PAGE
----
But I also think in the end, what kind of governs how you go forward as the organization is a good policy in this in this space. So what are the expectations? Who gets to work in these different models? When might something like this be pulled back in terms of, you know, maybe a hybrid model isn't going well for you and your individual performance. So when might those conversations happen? And I also think just even clearly defining what your organization means by hybrid model or what your organization means by working remotely and just having some standard definition around that. So when you're talking about these things in your everyday work life, you're all talking about the same thing.
Clinton Larson: So as businesses begin to communicate what their hybrid workplace is going to look like. Once they get into some of the nuts and bolts of those conversations that you're talking about, you know, with understanding what their employees want and what they need, and then also trying to translate that into a policy that then they can refer back to, what are some of the tips you could give businesses and organizations on communicating their hybrid workplace policy to their employees to make sure that everyone feels heard, and also that the organization is establishing something that they can rely on to be consistent going forward?
Lisa Fitzgerald: Right. I would say I would start way before policy. I do think policy is important and of course I'm an HR person, so I'm going to say policy is important, but I think it's really before that, right? So it's communicating where you're headed conceptually and again being very transparent. So talking about, hey, we're looking at this hybrid work model as our model going forward, for example, and starting to sketch out what that means again, so that you're all talking about the same thing and using the same terminology. So you're having discussions about what hybrid work is. You're having discussions with your staff about when you think that those types of arrangements will be rolled out. You're talking with staff about what this means for their career, how this impacts them.
But I think those are those are individual conversations, certainly. But as an organization, having these conversations in town hall meetings or written communication or your newsletters or whatever, whatever means you use to communicate with a large population of your workforce, you should be starting that before you ever roll out a policy. Right. So we're talking about all the things that go into hybrid work and the policies shouldn't be a surprise. Then it's all the things you've been talking about for weeks or months rolled into one document that outlines expectations.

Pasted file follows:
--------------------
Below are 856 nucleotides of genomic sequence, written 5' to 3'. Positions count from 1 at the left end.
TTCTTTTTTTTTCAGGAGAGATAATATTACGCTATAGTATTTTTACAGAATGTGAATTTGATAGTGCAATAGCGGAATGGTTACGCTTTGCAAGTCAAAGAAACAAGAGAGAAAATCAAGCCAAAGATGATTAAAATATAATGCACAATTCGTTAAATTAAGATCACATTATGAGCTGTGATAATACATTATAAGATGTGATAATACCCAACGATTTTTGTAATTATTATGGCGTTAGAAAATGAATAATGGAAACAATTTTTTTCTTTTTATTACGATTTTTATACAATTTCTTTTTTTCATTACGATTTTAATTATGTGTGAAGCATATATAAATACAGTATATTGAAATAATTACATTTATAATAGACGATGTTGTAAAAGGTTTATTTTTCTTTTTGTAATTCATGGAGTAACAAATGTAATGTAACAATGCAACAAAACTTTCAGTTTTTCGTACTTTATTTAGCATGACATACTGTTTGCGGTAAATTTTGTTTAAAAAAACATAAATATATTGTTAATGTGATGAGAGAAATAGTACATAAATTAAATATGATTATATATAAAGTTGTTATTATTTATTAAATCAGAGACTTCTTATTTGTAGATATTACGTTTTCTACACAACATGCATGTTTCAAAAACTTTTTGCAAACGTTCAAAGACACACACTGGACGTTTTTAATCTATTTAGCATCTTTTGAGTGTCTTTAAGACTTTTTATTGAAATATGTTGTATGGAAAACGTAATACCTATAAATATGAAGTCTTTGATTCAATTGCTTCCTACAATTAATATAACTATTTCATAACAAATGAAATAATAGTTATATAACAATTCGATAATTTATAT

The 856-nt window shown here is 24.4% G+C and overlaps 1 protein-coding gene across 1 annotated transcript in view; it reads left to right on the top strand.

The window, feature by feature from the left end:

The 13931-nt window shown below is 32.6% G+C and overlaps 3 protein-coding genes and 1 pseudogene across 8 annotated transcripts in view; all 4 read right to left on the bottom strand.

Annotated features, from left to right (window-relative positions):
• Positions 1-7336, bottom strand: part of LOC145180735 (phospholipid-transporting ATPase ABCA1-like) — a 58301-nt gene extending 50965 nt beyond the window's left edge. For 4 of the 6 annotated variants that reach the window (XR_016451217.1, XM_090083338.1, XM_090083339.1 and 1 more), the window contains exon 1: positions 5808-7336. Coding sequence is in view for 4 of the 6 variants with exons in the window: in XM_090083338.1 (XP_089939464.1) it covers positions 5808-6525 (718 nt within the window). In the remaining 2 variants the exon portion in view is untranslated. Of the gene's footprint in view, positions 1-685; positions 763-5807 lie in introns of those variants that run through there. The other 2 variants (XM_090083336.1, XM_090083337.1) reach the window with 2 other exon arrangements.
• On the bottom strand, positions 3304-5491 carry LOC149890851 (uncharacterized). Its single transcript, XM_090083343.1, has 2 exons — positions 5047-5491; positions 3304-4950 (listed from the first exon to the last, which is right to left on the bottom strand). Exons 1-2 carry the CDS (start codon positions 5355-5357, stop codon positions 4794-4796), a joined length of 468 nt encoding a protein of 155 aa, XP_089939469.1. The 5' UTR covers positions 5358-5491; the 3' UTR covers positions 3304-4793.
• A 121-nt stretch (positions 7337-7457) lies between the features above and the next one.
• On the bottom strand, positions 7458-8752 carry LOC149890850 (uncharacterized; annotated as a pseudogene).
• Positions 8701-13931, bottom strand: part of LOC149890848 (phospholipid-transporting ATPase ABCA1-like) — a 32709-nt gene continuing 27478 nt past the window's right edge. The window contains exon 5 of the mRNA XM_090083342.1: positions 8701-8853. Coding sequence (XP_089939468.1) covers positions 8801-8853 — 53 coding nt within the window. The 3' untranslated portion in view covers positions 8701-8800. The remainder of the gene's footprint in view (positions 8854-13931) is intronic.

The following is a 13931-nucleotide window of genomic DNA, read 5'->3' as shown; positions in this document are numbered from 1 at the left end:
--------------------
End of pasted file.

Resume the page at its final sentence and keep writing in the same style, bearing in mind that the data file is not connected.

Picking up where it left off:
So the policy is definitely the piece of the puzzle. Policy is the part that's going to live in and breathe and guide going forward. But certainly, when we're talking about change management, these are discussions that need to be happening before a policy comes out. So people understand why your organization is moving to this type of model or why you've chosen not to maybe in some cases, or why certain positions are not going to be able to work in a hybrid model, for example. So all of those things should come first and then the policy should be in a nice bow on top, but it shouldn't contain really any surprises. The discussion should have already happened, either in large groups or individually by the time a policy ever comes to be.
Clinton Larson: And what are you seeing from other businesses and other organizations in terms of how many people want to go into the office every day? How many people want this hybrid model that we've been discussing and how many people are just saying, like, No, I like this remote work. I want to stay here. Have you have you seen trends there in any way?
Lisa Fitzgerald: What I've seen in our organization, but also what I've seen play out in clients that are saying they're going to offer hybrid work is about 20 percent of staff or employees say, Nope, I'm that person that prefers to go in every single day. And about 20 percent are saying, I don't really ever care to come back into the office. And then there's about 60 percent in the middle that are more like I'd like a few days in and a few days out. And I'd like really I'd like a lot of flexibility with what my days in and out are. And maybe it's three days in the office one week, but the next week is two. But overall, I'm coming in, you know, 50 percent of the time, but it's about 20 on either side, 20 percent all in the office, 20 percent, 100 percent remote and about 60 percent that are wanting to come back into an office.
That may change over time, Clinton, as we as more and more people have been working remotely for longer. But that's generally the benchmark that I've been seeing, and I think that's played out for most of the clients that I work with and then also for Eide Bailly.
Clinton Larson: That's interesting because that makes it definitely seem like this is not something that's just sort of a post-pandemic transition. This is something that's probably going to become a permanent part of the workplace going forward. Would you agree with that?
Lisa Fitzgerald: I would. I really would agree. I think this COVID has fundamentally changed our work landscape. And I don't anticipate it going back anytime soon. I do think there are some people that are craving more interaction or they're tired of working from their apartment or whatever it may be. And so I think it'll swing back some in terms of people realizing maybe as more people are able to gather that they're missing out on collaboration opportunities. So I think some more people come back into the office that maybe thought they weren't going to. But I but I don't think we're going to ever, at least in my working lifetime, see a model where in again in most organizations, see a model where everybody's back in the office all the time.